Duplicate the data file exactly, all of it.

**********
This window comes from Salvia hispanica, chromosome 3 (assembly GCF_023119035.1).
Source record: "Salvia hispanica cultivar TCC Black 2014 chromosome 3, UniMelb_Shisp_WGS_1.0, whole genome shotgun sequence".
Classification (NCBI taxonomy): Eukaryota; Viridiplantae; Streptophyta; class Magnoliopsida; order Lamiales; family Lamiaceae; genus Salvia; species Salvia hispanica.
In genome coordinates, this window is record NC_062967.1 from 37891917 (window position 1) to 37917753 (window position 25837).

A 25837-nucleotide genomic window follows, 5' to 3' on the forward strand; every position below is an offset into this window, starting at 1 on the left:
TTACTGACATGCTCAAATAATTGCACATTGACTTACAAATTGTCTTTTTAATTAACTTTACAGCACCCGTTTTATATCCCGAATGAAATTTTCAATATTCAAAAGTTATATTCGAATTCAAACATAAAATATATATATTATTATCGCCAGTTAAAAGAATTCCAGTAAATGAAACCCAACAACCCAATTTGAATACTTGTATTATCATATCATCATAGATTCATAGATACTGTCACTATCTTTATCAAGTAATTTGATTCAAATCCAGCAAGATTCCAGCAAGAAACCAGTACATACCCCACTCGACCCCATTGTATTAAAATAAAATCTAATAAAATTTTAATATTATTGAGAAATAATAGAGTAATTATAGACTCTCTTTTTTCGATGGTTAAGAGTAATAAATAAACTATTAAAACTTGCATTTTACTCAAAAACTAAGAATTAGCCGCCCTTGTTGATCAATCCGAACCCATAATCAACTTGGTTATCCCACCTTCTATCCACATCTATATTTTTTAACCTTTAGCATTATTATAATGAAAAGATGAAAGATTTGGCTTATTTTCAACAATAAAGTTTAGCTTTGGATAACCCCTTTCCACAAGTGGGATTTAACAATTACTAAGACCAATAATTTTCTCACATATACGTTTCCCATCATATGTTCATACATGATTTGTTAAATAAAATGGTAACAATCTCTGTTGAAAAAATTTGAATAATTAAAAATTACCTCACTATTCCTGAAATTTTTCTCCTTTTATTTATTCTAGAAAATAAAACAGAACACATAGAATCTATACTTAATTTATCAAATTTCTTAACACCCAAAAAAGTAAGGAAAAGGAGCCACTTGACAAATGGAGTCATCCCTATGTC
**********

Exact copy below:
This window comes from Salvia hispanica, chromosome 3 (assembly GCF_023119035.1).
Source record: "Salvia hispanica cultivar TCC Black 2014 chromosome 3, UniMelb_Shisp_WGS_1.0, whole genome shotgun sequence".
Classification (NCBI taxonomy): Eukaryota; Viridiplantae; Streptophyta; class Magnoliopsida; order Lamiales; family Lamiaceae; genus Salvia; species Salvia hispanica.
In genome coordinates, this window is record NC_062967.1 from 37891917 (window position 1) to 37917753 (window position 25837).

A 25837-nucleotide genomic window follows, 5' to 3' on the forward strand; every position below is an offset into this window, starting at 1 on the left:
TTACTGACATGCTCAAATAATTGCACATTGACTTACAAATTGTCTTTTTAATTAACTTTACAGCACCCGTTTTATATCCCGAATGAAATTTTCAATATTCAAAAGTTATATTCGAATTCAAACATAAAATATATATATTATTATCGCCAGTTAAAAGAATTCCAGTAAATGAAACCCAACAACCCAATTTGAATACTTGTATTATCATATCATCATAGATTCATAGATACTGTCACTATCTTTATCAAGTAATTTGATTCAAATCCAGCAAGATTCCAGCAAGAAACCAGTACATACCCCACTCGACCCCATTGTATTAAAATAAAATCTAATAAAATTTTAATATTATTGAGAAATAATAGAGTAATTATAGACTCTCTTTTTTCGATGGTTAAGAGTAATAAATAAACTATTAAAACTTGCATTTTACTCAAAAACTAAGAATTAGCCGCCCTTGTTGATCAATCCGAACCCATAATCAACTTGGTTATCCCACCTTCTATCCACATCTATATTTTTTAACCTTTAGCATTATTATAATGAAAAGATGAAAGATTTGGCTTATTTTCAACAATAAAGTTTAGCTTTGGATAACCCCTTTCCACAAGTGGGATTTAACAATTACTAAGACCAATAATTTTCTCACATATACGTTTCCCATCATATGTTCATACATGATTTGTTAAATAAAATGGTAACAATCTCTGTTGAAAAAATTTGAATAATTAAAAATTACCTCACTATTCCTGAAATTTTTCTCCTTTTATTTATTCTAGAAAATAAAACAGAACACATAGAATCTATACTTAATTTATCAAATTTCTTAACACCCAAAAAAGTAAGGAAAAGGAGCCACTTGACAAATGGAGTCATCCCTATGTC